On 3 April 2019, Mr Bilahari Kausikan discussed Singapore’s future foreign policy challenges as well as the nation’s best path forward at his fifth and final FASS90 Political Science Lecture on the Practice of Foreign Affairs.
A Foreign Policy Literate Populace
Foreign affairs and diplomacy are inherently nuanced – subtle endeavours that do not always lend themselves easily to the masses. “Most people in every country take only a cursory interest in foreign affairs, and thus find superficial narratives possible,” said Mr Kausikan. Combined with the fact that the effects of foreign policy are less visible on the home front, the general population will either be completely unaware of Singapore’s diplomatic actions or worse, come away with an inaccurate and superficial understanding.
Quoting the late Dr Goh Keng Swee, he cited the mistaken belief that statecraft can be performed in the same way as business negotiations.
“Our businessmen, in the ordinary course of work, have numerous dealings with government officials of these countries. They have to obtain licenses, concessions, contracts and permits. Thus, the Singapore businessman, in the eyes of these governments, performs the role of supplicant for favours. And as our businessmen often compete in their supplications, the image that this creates of Singapore can well be imagined…. Unfortunately, they do not understand, and I am afraid cannot understand, that in the nature of things, relations between independent sovereign states cannot be conducted on the basis of supplicant and overlord. The methods they found so successful in business are not available to us as a government.”
Both Dr Goh and Mr Kausikan emphasized a healthy relationship between two countries involves treating each other as fellow sovereign states first and foremost, regardless of any disparity in size, population or economy.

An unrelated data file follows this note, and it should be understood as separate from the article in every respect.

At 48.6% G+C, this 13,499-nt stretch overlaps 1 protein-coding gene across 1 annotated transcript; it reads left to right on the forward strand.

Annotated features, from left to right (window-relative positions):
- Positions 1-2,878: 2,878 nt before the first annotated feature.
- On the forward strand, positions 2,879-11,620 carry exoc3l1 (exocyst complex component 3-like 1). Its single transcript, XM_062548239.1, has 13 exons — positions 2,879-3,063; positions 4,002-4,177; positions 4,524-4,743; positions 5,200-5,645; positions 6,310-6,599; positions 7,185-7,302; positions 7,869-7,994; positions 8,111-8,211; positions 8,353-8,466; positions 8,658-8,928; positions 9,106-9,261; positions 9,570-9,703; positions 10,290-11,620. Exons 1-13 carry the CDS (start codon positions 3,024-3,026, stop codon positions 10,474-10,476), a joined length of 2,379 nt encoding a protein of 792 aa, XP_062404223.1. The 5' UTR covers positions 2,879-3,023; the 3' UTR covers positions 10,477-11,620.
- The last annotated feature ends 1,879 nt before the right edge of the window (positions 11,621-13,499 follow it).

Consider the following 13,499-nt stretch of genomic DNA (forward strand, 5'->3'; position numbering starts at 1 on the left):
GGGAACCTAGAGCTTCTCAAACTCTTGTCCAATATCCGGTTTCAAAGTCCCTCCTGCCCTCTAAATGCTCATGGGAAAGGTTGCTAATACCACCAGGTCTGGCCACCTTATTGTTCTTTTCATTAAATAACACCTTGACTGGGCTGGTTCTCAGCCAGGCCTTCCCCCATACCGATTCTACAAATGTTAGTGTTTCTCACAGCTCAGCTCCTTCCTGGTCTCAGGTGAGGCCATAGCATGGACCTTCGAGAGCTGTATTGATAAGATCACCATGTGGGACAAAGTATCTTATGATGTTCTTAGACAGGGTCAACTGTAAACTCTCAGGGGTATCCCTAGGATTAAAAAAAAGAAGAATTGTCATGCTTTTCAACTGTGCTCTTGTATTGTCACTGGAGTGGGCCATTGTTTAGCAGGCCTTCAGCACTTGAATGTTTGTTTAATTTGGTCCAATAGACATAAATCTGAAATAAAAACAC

“Small States Cannot Behave Like Small States”
While undeniably succinct and memorable, Mr Kausikan would probably agree that a more complete statement would be that small states cannot behave in a manner proportionate to their size, especially when dealing with larger states. Singapore may be dwarfed by global superpowers like the United States and China, but it must not succumb to staying out of the way and “surrendering ourselves to our fates” especially when national interests are at stake.
“The pragmatic realism of our first-generation leaders recognises that even small countries are never without agency, and were willing to take risks when the interests at stake were important enough,” said Mr Kausikan, referring to instances such as Singapore’s rejection of Chinese demarches to support its position on the South China Sea disputes in ASEAN forums. His warning was clear: if Singapore did not stand up for itself and exercise its agency as a sovereign state to defend core national interests, it would soon find that agency taken away from it.
“Small states should not behave like small states, not if they want to remain states anyway.”